Price: $219 with photochromic "clear to grey" lenses (at time of writing)
Smith is more niche, compared to the behemoth Oakley. But their glasses are highly respected in hardcore cyclist circles. The Reverbs sport a rimless style that gives bikers an especially clear field of view, although it is a little easier to break.
Similarly to Oakley's Jawbreaker, the Reverb has interchangeable lenses that can be purchased separately. Of course, the point of photochromic lenses is to reduce how often cyclists have to do this!
Again, these are not budget-minded glasses. But if you can stomach the high price point, the Reverbs will not disappoint.
Price: $59 (at time of writing)
The large-lens option in the Invis offerings, the Velocity 7 is another highly capable cycling enthusiast frame. They also come fitted with photochromic lenses as standard, a 60-day return window, and a 2 year "get out and ride" warranty.
The Clear Sky color is downright beautiful. The Velocity 7's have 6 vents, due to their larger lens size, to keep cyclists completely fog-free. The aerodynamics are again well designed, with vents in the frame that also decrease weight.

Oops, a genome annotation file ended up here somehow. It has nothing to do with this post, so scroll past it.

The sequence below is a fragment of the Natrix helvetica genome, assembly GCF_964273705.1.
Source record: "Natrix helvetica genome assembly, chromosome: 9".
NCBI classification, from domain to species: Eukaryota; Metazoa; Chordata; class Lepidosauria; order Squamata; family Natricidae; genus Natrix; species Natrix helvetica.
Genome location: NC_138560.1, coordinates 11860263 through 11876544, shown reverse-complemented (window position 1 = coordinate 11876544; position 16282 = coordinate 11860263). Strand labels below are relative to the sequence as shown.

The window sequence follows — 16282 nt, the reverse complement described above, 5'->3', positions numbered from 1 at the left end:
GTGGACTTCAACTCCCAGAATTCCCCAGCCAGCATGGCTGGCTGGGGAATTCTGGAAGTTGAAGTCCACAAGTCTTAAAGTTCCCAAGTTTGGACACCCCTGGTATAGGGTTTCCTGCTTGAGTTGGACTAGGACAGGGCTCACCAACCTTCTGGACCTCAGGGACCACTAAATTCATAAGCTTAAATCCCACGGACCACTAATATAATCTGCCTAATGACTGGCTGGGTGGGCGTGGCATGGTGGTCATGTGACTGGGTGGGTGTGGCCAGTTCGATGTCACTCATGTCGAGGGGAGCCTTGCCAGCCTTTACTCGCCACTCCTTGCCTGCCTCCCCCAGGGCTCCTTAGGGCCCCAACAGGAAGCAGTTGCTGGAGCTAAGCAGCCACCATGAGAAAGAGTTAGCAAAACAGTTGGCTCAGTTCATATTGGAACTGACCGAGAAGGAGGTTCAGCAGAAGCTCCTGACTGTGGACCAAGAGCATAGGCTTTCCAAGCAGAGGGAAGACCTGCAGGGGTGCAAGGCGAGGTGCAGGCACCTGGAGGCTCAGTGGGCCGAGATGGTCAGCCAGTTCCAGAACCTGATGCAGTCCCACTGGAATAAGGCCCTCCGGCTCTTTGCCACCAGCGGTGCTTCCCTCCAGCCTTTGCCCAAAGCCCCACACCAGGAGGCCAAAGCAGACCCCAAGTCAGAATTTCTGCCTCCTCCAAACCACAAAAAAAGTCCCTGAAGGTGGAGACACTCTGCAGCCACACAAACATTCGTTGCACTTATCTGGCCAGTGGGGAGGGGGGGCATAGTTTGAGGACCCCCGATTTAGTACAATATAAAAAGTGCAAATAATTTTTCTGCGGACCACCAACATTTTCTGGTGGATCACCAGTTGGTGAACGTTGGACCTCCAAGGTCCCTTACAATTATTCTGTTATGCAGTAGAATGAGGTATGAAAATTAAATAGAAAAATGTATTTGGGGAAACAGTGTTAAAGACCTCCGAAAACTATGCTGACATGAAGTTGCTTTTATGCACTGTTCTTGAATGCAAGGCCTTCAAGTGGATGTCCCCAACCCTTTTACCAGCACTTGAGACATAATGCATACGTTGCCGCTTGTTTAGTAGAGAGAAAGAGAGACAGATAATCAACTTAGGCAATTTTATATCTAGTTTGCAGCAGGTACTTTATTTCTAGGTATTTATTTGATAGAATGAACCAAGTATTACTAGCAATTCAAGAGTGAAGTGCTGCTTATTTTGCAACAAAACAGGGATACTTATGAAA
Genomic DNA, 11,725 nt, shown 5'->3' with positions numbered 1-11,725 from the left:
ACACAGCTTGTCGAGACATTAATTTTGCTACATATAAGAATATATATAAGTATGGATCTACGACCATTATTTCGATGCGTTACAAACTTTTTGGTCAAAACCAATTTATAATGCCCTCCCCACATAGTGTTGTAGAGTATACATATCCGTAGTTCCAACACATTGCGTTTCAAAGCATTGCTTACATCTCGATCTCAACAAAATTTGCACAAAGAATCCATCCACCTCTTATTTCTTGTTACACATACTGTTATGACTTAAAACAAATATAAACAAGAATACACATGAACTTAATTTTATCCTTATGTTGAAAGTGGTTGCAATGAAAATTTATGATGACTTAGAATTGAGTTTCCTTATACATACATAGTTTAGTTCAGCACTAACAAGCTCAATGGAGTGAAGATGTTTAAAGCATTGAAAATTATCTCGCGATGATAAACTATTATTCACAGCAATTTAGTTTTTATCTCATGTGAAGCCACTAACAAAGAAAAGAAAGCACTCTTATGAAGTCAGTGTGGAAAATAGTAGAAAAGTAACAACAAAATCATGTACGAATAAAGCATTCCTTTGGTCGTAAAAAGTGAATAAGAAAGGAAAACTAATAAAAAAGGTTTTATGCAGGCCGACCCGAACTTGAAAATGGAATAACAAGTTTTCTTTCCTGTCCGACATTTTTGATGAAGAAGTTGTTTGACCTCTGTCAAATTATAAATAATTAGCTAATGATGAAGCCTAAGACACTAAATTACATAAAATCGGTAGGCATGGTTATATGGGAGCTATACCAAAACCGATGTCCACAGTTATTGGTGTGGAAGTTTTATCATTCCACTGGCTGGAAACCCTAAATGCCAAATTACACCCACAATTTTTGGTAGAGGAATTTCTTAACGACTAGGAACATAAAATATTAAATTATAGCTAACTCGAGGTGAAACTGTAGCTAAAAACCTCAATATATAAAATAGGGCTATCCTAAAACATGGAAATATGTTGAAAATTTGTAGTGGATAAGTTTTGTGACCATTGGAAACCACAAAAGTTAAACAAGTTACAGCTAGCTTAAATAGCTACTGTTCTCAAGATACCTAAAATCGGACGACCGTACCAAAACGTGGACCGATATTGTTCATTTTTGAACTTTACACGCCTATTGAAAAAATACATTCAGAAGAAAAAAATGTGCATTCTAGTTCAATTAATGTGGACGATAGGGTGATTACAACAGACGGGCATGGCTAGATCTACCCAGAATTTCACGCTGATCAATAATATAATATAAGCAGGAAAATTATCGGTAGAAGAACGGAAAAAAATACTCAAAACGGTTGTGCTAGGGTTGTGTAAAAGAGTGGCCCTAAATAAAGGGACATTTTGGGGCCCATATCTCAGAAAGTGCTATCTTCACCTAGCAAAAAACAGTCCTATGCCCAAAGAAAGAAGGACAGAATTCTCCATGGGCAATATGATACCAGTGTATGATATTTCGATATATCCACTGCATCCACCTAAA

The temple arms are fully moldable for a custom fit, as well as the nose pads. The lenses are UV blocking, and the photochromics are responsive. In short, they compete amazingly well against other premium sports sunglasses, but at a quarter of the price.
Price: $13.98 (at time of writing)
Many cyclists get by with cheap glasses like these off of Amazon. You don't have to worry too much about scratching them, and they are at least polarized. But all photochromic lenses aren't created equally, and the performance of these photochromics leaves something to be desired. They don't become completely clear, and also don't get especially dark. And unlike premium brands, they don't offer a warranty.
Still for the price, beggars can't be choosers. If you just need something covering your eyes that looks vaguely sporty, these will do the trick.